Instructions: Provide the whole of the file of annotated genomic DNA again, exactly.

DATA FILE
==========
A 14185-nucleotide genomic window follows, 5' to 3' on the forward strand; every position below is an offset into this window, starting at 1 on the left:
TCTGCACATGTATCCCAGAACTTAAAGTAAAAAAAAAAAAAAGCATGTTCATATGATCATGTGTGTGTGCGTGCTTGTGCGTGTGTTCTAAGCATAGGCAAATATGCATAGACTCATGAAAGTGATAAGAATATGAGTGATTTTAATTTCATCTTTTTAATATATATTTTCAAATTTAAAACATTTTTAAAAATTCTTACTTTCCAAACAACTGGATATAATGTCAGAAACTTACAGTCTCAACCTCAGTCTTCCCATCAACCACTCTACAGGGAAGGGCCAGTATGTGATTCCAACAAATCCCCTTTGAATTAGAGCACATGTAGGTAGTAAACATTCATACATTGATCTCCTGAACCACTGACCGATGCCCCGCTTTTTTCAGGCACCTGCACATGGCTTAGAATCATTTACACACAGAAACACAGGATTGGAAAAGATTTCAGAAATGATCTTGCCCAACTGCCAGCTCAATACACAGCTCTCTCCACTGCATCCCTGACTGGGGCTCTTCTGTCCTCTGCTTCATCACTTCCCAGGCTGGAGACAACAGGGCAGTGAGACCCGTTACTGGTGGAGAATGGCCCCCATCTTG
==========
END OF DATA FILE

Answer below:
A 14185-nucleotide genomic window follows, 5' to 3' on the forward strand; every position below is an offset into this window, starting at 1 on the left:
TCTGCACATGTATCCCAGAACTTAAAGTAAAAAAAAAAAAAAGCATGTTCATATGATCATGTGTGTGTGCGTGCTTGTGCGTGTGTTCTAAGCATAGGCAAATATGCATAGACTCATGAAAGTGATAAGAATATGAGTGATTTTAATTTCATCTTTTTAATATATATTTTCAAATTTAAAACATTTTTAAAAATTCTTACTTTCCAAACAACTGGATATAATGTCAGAAACTTACAGTCTCAACCTCAGTCTTCCCATCAACCACTCTACAGGGAAGGGCCAGTATGTGATTCCAACAAATCCCCTTTGAATTAGAGCACATGTAGGTAGTAAACATTCATACATTGATCTCCTGAACCACTGACCGATGCCCCGCTTTTTTCAGGCACCTGCACATGGCTTAGAATCATTTACACACAGAAACACAGGATTGGAAAAGATTTCAGAAATGATCTTGCCCAACTGCCAGCTCAATACACAGCTCTCTCCACTGCATCCCTGACTGGGGCTCTTCTGTCCTCTGCTTCATCACTTCCCAGGCTGGAGACAACAGGGCAGTGAGACCCGTTACTGGTGGAGAATGGCCCCCATCTTG